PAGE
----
"Kam Moye - New Me (write-up)"

Kam Moye aka Supastition is a widely respected MC out of North Carolina, who has been in the game for over 10 years. With a grip of releases and features under his belt, Kam has built up a solid and loyal fanbase in the underground community. His aggressive energy, witty & lyrical content have appealed to hip-hop purists around the globe & while his name, as well as his style, may have changed over the years, the growth is clear in his music. As he says on "Where & Why," "I don't feel the challenge to write the average songs" - the ups and downs of the industry have led Kam Moye to make music for himself & in doing so, he's maintained integrity within his music & his character. His hardwork and experiences led him to create his own "Reform School Music" label, and take his career in his own hands. The trends of rappers rapping about rapping (get that?) had to come to an end sooner or later & Kam Moye is taking new strides to bring alternatives for our listening pleasure. Here is the full track to "Where & Why," off Kam Moye's "Self-Centered EP," which is full of quotables & will make you understand the name change, as well as the direction he's taking his music.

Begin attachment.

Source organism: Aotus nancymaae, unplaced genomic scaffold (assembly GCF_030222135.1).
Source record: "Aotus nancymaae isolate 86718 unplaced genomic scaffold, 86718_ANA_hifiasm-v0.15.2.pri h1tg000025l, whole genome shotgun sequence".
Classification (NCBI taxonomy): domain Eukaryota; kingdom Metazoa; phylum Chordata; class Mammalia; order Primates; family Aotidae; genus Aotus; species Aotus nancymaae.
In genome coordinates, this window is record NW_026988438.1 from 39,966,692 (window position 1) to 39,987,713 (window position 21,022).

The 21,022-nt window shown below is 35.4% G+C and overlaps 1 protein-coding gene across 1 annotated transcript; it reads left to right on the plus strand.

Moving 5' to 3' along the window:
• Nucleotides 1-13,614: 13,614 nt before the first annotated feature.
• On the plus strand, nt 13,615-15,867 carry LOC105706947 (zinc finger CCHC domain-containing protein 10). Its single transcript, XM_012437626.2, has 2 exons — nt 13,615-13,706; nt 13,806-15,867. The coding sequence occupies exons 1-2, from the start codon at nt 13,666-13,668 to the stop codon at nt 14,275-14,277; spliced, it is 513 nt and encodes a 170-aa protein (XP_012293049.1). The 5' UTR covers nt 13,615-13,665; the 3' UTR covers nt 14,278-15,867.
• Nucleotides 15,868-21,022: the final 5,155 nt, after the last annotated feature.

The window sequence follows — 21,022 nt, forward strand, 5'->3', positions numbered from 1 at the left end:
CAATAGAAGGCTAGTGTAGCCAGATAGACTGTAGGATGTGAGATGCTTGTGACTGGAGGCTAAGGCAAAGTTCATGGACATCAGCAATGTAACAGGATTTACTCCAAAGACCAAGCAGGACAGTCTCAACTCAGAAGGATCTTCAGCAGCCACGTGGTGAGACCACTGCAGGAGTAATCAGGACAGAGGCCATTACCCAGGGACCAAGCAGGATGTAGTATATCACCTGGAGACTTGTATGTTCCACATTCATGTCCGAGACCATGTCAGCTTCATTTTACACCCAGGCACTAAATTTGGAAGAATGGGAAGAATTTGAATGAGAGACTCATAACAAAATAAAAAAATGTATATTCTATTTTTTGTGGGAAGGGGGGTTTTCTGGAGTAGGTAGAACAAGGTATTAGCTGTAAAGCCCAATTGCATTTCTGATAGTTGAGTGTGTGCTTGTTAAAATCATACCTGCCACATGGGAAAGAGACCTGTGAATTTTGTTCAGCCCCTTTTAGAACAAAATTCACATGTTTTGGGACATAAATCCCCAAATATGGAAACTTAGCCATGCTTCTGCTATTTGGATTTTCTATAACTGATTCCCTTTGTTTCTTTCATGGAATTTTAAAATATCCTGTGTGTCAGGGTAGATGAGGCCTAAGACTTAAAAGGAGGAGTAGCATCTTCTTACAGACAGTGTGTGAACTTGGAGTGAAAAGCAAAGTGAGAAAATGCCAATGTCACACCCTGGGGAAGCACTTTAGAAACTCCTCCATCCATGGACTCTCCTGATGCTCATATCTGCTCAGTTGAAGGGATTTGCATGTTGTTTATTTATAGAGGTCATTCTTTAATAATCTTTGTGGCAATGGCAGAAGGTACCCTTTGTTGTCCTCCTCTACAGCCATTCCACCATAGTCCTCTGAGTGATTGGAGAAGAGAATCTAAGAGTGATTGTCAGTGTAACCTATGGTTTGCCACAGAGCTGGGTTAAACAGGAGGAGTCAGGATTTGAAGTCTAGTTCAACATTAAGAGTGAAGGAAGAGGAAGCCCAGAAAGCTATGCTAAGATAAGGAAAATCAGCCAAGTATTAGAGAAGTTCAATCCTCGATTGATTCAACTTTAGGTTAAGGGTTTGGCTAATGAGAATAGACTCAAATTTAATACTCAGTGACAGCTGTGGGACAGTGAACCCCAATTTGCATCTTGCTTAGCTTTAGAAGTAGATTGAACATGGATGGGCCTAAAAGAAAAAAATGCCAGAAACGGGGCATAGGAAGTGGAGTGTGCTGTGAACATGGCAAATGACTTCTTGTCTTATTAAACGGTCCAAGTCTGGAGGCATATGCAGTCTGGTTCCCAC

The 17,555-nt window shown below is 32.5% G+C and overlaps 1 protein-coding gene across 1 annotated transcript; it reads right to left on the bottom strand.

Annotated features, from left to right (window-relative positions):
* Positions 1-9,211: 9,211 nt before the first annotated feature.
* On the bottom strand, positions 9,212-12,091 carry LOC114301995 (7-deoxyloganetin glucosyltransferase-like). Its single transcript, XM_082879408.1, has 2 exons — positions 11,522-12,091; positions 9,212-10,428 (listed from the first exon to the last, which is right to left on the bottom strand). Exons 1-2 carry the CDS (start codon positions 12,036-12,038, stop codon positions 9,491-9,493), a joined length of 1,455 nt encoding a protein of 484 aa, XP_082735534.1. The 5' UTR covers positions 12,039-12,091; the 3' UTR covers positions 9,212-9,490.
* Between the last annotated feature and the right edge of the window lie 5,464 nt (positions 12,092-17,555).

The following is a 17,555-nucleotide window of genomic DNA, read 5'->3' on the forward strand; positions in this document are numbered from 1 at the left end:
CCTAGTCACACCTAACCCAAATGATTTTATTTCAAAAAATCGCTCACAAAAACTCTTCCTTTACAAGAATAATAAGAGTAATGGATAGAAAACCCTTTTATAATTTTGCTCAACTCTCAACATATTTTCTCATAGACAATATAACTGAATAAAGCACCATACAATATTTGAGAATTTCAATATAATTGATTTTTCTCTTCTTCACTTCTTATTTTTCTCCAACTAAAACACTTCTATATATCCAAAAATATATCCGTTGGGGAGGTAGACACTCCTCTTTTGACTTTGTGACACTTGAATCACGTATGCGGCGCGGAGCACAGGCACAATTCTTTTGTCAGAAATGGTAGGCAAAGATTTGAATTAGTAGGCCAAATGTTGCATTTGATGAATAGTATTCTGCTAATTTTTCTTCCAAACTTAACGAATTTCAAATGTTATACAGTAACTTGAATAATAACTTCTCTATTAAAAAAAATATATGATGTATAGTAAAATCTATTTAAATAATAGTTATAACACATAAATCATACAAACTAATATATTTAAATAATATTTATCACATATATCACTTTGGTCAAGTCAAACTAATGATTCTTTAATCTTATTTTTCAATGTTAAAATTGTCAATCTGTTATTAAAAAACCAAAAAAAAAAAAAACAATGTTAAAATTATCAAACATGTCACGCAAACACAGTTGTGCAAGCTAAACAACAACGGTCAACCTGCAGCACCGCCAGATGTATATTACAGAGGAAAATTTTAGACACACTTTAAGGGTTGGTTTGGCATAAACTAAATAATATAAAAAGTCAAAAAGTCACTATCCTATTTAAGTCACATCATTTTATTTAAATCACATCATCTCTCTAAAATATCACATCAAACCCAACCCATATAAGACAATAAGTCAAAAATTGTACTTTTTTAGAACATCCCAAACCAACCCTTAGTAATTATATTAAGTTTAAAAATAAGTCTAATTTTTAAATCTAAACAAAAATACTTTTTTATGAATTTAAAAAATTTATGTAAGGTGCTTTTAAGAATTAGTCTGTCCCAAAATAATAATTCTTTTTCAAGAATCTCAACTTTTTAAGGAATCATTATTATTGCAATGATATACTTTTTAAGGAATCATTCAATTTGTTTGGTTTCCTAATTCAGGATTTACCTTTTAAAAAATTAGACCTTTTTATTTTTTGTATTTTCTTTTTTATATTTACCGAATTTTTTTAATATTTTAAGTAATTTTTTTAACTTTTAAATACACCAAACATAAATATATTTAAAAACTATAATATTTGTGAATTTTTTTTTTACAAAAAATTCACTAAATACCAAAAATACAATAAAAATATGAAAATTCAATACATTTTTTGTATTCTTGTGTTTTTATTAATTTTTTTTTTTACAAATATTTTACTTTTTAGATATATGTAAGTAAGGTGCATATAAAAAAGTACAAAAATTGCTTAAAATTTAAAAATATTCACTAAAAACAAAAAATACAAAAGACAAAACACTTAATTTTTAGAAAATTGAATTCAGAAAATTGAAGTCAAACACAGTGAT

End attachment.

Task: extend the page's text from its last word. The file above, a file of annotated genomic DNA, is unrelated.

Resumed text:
With no hypeman and no entourage, Kam Moye has traveled the world and rocked stages alongside some of the most talented MCs & been featured on tracks with the likes of Little Brother, KRS-One, Elzhi, Royce Da 5'9 & many more. The hip-hop scene in North Carolina has advanced a great deal over the past few years, but Kam Moye was there from the beginning and worked alongside some of the most talented artists/producers to come out of the state and elsewhere in the country. With that said, I still think his role in the movement in NC is overlooked, but it cannot be denied by fans of his music or people aware of what he's done for hip-hop. Kam Moye is set to release a lot of material in the near future & I hope that people will get out there and support it, because he's one of the most genuine artists in this industry & you will definitely feel that when you read the interview below. We discussed so many issues & the interview is so in-depth, that I don't need to say much more in this write-up, I can just let the interview speak for itself. In closing, therefore, I'd just like for you to check out this next track & then really take the time to let what he's saying in this interview sink in, because this kind of insight is rarely seen or heard from an artist. - Sav*One at